> type(s) can be formally defined then perhaps the WG can evaluate it.
>
>
>
> Thanks,
>
> Ketan
>
>
>
> *From:* spring <spring-bounces@ietf.org> *On Behalf Of *Nat Kao
> *Sent:* 17 December 2019 17:16
> *To:* Robert Raszuk <robert@raszuk.net>
> *Cc:* SPRING WG <spring@ietf.org>rg>; Nat Kao <lekao@pyxisworks.org>
> *Subject:* Re: [spring] Different MSDs for different traffic types on the
> same headend.
>
>
>
> Hello, Robert.
>
> Surely the current BMI-MSD definition is sufficient for platforms without
> artificial boundaries.
>
> In this ideal case, maximum labels available for SR-TE policy can be
> inferred from BMI-MSD and VPN routes.
>
>
> However we have 3 different artificial boundaries across 3 different
> platforms now.
>
> Hardcoding these boundaries might not scale well. (Especially different OS
> versions may behave differently.)
>
> A standard mechanism to discover this boundary would greatly help
> constructing SR-TE policy candidate paths.
>
>
>
> Regards,
>
> Nat.
>
>
>
>
>
> On Tue, Dec 17, 2019 at 5:58 PM Robert Raszuk <robert@raszuk.net> wrote:
>
> Hi Nat,
>
>
>
> I am having a bit of difficulty understanding reasoning and the way you
> are separating transport from service labels.
>
>
>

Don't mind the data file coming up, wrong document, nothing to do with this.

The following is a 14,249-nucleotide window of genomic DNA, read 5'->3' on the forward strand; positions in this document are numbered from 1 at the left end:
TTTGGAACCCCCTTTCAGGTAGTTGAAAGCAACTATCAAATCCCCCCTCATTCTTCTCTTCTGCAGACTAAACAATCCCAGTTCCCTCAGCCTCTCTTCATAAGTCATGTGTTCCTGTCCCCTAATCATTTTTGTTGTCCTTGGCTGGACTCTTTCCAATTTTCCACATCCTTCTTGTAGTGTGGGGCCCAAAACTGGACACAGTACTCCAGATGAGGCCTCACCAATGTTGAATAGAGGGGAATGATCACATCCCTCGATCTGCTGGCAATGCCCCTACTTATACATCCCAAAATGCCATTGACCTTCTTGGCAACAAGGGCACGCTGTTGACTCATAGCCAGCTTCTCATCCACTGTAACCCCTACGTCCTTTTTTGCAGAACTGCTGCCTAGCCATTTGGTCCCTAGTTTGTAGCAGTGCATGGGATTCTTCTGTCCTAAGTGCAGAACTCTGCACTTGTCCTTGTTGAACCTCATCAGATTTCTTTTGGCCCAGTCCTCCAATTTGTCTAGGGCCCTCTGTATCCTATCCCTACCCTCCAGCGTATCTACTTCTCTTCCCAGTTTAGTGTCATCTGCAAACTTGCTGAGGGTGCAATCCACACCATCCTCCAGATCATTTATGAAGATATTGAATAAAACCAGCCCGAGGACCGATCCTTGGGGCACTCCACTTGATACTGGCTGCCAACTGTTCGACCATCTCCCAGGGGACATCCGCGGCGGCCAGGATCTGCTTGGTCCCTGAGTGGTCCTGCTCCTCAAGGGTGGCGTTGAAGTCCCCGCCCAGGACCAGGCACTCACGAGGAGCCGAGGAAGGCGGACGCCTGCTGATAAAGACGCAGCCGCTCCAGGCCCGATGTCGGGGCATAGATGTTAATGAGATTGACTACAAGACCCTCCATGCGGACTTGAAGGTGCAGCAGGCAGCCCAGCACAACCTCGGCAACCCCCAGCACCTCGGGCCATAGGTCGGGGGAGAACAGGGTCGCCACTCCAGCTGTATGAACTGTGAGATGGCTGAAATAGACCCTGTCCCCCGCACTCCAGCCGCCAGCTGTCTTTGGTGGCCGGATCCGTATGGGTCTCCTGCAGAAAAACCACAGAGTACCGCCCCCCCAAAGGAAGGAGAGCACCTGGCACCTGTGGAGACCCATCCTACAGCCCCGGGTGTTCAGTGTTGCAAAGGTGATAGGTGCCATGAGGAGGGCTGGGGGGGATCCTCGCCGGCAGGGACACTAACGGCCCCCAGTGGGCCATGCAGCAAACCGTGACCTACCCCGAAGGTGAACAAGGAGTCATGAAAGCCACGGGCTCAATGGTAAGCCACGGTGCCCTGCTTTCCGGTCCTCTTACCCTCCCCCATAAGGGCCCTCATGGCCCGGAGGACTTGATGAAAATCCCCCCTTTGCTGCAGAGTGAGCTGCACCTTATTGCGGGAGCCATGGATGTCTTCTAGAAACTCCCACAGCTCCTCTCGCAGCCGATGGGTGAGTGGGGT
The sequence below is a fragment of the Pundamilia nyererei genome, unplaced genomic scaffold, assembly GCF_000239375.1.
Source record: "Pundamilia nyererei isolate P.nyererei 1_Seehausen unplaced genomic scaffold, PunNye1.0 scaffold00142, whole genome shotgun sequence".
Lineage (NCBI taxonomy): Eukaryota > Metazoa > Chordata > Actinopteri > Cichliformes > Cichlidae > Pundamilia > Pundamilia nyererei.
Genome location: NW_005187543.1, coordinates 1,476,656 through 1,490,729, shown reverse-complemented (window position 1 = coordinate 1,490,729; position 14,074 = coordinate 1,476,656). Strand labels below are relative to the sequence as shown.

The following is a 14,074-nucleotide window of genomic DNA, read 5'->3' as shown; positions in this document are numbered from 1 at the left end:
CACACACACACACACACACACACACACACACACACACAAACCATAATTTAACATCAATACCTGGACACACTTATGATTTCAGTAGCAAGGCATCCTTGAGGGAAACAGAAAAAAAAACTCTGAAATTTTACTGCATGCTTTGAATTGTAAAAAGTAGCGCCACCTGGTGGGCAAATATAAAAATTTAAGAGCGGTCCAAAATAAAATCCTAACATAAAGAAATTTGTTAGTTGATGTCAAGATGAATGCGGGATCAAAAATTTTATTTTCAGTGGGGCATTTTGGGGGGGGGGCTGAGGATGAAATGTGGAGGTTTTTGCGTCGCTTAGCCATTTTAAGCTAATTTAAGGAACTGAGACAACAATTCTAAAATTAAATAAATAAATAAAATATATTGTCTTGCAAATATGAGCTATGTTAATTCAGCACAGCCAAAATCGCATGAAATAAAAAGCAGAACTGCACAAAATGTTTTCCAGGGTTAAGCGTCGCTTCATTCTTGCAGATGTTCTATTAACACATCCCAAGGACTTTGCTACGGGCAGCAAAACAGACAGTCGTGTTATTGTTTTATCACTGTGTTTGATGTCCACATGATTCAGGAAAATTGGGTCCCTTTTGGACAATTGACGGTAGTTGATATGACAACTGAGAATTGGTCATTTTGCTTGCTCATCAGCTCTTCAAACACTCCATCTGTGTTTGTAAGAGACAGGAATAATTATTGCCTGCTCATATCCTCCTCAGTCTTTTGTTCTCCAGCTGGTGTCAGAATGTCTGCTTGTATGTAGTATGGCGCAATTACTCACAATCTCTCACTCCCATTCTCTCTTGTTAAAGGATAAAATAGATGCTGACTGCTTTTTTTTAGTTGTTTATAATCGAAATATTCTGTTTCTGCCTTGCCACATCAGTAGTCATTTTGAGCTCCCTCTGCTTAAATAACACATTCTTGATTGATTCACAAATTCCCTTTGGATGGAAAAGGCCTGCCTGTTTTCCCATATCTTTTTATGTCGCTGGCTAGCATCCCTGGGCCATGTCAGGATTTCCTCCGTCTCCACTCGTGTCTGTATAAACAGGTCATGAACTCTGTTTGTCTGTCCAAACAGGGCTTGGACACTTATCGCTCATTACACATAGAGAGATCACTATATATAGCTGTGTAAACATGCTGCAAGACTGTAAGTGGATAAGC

> The processing label limit usually comes from data plane capabilities of
> the platform namely LFIB or hardware below.
>
>
>
> Such layer is function agnostic and it does not matter what role the label
> serves.
>
>
>
> Label lookup results in pointer to a adj. rewrite on the outbound side. It
> really does not matter if the adjacent peer is your P router, segment
> endpoint or CE.
>
>
>
> Of course there are number of processing exceptions - for example concept
> of aggregate VPN label, additional header modifications etc ...
>
>
>
> Likely some platforms put such artificial boundary between transport and
> service hence your request. But if so IMHO this is more of an issue with
> specific platform or its marketing message then IETF :).
>
>
>
> Many thx,
> R.
>
>
>
>
>
>
>
>
>
>
>
>
>
>
>
> On Tue, Dec 17, 2019 at 6:06 AM Nat Kao <lekao@pyxisworks.org> wrote:
>
> Hi, Jeff.
>
> Consider a headend that can perform 1 of the following 2 modes(but not
> both):
>
> 1) Plain IPv4: 6 transport labels + 0 service label => traffic can be
> steered into a 6-label SR-TE policy.
>
> 2) Any type of VPN: 3 transport labels + 1~3 service labels => traffic
> cannot be steered into a 6-label SR-TE policy.
>
> a) As defined in RFC8491, the BMI-MSD is 6 for this headend. Do we have a